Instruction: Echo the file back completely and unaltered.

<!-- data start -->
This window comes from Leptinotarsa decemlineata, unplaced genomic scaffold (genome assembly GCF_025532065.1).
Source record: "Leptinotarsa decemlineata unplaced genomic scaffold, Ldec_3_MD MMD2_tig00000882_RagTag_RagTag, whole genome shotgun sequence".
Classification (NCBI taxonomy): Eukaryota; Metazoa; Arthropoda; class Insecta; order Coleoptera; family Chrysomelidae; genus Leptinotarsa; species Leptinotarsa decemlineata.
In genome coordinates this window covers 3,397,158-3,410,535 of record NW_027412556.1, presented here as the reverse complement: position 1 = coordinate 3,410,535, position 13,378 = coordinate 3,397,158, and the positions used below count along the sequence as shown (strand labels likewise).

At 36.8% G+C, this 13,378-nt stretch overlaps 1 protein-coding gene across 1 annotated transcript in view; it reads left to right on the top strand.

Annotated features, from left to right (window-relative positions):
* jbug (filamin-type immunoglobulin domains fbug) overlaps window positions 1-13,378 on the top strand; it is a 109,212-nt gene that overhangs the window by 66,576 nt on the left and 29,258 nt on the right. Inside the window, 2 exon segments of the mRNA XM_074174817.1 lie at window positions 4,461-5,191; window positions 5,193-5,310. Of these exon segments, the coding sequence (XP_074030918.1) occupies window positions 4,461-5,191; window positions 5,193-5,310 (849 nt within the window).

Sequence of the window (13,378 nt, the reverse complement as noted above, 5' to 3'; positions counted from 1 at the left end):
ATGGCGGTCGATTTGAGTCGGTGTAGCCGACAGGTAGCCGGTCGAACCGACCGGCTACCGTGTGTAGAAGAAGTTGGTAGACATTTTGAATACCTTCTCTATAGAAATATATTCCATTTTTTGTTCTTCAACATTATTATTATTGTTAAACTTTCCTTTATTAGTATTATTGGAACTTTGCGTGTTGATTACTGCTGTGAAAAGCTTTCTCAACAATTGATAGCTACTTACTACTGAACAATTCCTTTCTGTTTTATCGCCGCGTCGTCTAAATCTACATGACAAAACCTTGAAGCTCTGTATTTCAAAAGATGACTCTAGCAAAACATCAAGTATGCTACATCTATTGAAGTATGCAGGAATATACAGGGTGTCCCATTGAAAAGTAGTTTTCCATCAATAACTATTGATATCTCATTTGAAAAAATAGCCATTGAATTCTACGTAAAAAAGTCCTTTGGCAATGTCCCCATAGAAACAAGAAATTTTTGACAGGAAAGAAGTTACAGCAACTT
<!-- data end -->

This window comes from Leptinotarsa decemlineata, unplaced genomic scaffold (genome assembly GCF_025532065.1).
Source record: "Leptinotarsa decemlineata unplaced genomic scaffold, Ldec_3_MD MMD2_tig00000882_RagTag_RagTag, whole genome shotgun sequence".
Classification (NCBI taxonomy): Eukaryota; Metazoa; Arthropoda; class Insecta; order Coleoptera; family Chrysomelidae; genus Leptinotarsa; species Leptinotarsa decemlineata.
In genome coordinates this window covers 3,397,158-3,410,535 of record NW_027412556.1, presented here as the reverse complement: position 1 = coordinate 3,410,535, position 13,378 = coordinate 3,397,158, and the positions used below count along the sequence as shown (strand labels likewise).

At 36.8% G+C, this 13,378-nt stretch overlaps 1 protein-coding gene across 1 annotated transcript in view; it reads left to right on the top strand.

Annotated features, from left to right (window-relative positions):
* jbug (filamin-type immunoglobulin domains fbug) overlaps window positions 1-13,378 on the top strand; it is a 109,212-nt gene that overhangs the window by 66,576 nt on the left and 29,258 nt on the right. Inside the window, 2 exon segments of the mRNA XM_074174817.1 lie at window positions 4,461-5,191; window positions 5,193-5,310. Of these exon segments, the coding sequence (XP_074030918.1) occupies window positions 4,461-5,191; window positions 5,193-5,310 (849 nt within the window).

Sequence of the window (13,378 nt, the reverse complement as noted above, 5' to 3'; positions counted from 1 at the left end):
ATGGCGGTCGATTTGAGTCGGTGTAGCCGACAGGTAGCCGGTCGAACCGACCGGCTACCGTGTGTAGAAGAAGTTGGTAGACATTTTGAATACCTTCTCTATAGAAATATATTCCATTTTTTGTTCTTCAACATTATTATTATTGTTAAACTTTCCTTTATTAGTATTATTGGAACTTTGCGTGTTGATTACTGCTGTGAAAAGCTTTCTCAACAATTGATAGCTACTTACTACTGAACAATTCCTTTCTGTTTTATCGCCGCGTCGTCTAAATCTACATGACAAAACCTTGAAGCTCTGTATTTCAAAAGATGACTCTAGCAAAACATCAAGTATGCTACATCTATTGAAGTATGCAGGAATATACAGGGTGTCCCATTGAAAAGTAGTTTTCCATCAATAACTATTGATATCTCATTTGAAAAAATAGCCATTGAATTCTACGTAAAAAAGTCCTTTGGCAATGTCCCCATAGAAACAAGAAATTTTTGACAGGAAAGAAGTTACAGCAACTT